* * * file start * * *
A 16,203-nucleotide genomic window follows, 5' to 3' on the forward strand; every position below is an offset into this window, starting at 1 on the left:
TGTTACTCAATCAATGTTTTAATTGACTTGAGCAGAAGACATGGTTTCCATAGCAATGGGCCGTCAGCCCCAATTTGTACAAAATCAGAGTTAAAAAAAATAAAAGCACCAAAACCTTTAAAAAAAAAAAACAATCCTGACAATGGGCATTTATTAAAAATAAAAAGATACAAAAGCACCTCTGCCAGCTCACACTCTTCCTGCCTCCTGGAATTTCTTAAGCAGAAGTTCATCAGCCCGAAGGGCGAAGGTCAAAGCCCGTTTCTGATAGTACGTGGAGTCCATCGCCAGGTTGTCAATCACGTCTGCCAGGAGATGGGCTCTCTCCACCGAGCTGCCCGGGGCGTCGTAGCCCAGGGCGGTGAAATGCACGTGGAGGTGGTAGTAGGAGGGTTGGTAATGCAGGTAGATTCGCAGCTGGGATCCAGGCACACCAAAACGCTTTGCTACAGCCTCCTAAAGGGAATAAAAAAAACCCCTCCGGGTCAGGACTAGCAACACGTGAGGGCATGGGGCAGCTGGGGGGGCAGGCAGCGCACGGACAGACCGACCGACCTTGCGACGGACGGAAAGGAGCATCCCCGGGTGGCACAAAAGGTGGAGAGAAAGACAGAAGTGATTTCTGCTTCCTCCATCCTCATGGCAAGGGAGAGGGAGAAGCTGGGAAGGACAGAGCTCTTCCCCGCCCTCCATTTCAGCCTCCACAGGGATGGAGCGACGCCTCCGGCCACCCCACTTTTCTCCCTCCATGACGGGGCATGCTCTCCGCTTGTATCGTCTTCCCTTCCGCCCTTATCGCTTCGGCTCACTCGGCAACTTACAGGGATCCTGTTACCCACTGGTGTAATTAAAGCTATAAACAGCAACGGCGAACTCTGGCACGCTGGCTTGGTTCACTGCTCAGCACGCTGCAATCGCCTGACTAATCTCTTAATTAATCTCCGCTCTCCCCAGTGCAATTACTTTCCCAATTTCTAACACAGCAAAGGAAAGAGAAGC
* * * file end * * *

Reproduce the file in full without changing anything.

A 16,203-nucleotide genomic window follows, 5' to 3' on the forward strand; every position below is an offset into this window, starting at 1 on the left:
TGTTACTCAATCAATGTTTTAATTGACTTGAGCAGAAGACATGGTTTCCATAGCAATGGGCCGTCAGCCCCAATTTGTACAAAATCAGAGTTAAAAAAAATAAAAGCACCAAAACCTTTAAAAAAAAAAAACAATCCTGACAATGGGCATTTATTAAAAATAAAAAGATACAAAAGCACCTCTGCCAGCTCACACTCTTCCTGCCTCCTGGAATTTCTTAAGCAGAAGTTCATCAGCCCGAAGGGCGAAGGTCAAAGCCCGTTTCTGATAGTACGTGGAGTCCATCGCCAGGTTGTCAATCACGTCTGCCAGGAGATGGGCTCTCTCCACCGAGCTGCCCGGGGCGTCGTAGCCCAGGGCGGTGAAATGCACGTGGAGGTGGTAGTAGGAGGGTTGGTAATGCAGGTAGATTCGCAGCTGGGATCCAGGCACACCAAAACGCTTTGCTACAGCCTCCTAAAGGGAATAAAAAAAACCCCTCCGGGTCAGGACTAGCAACACGTGAGGGCATGGGGCAGCTGGGGGGGCAGGCAGCGCACGGACAGACCGACCGACCTTGCGACGGACGGAAAGGAGCATCCCCGGGTGGCACAAAAGGTGGAGAGAAAGACAGAAGTGATTTCTGCTTCCTCCATCCTCATGGCAAGGGAGAGGGAGAAGCTGGGAAGGACAGAGCTCTTCCCCGCCCTCCATTTCAGCCTCCACAGGGATGGAGCGACGCCTCCGGCCACCCCACTTTTCTCCCTCCATGACGGGGCATGCTCTCCGCTTGTATCGTCTTCCCTTCCGCCCTTATCGCTTCGGCTCACTCGGCAACTTACAGGGATCCTGTTACCCACTGGTGTAATTAAAGCTATAAACAGCAACGGCGAACTCTGGCACGCTGGCTTGGTTCACTGCTCAGCACGCTGCAATCGCCTGACTAATCTCTTAATTAATCTCCGCTCTCCCCAGTGCAATTACTTTCCCAATTTCTAACACAGCAAAGGAAAGAGAAGC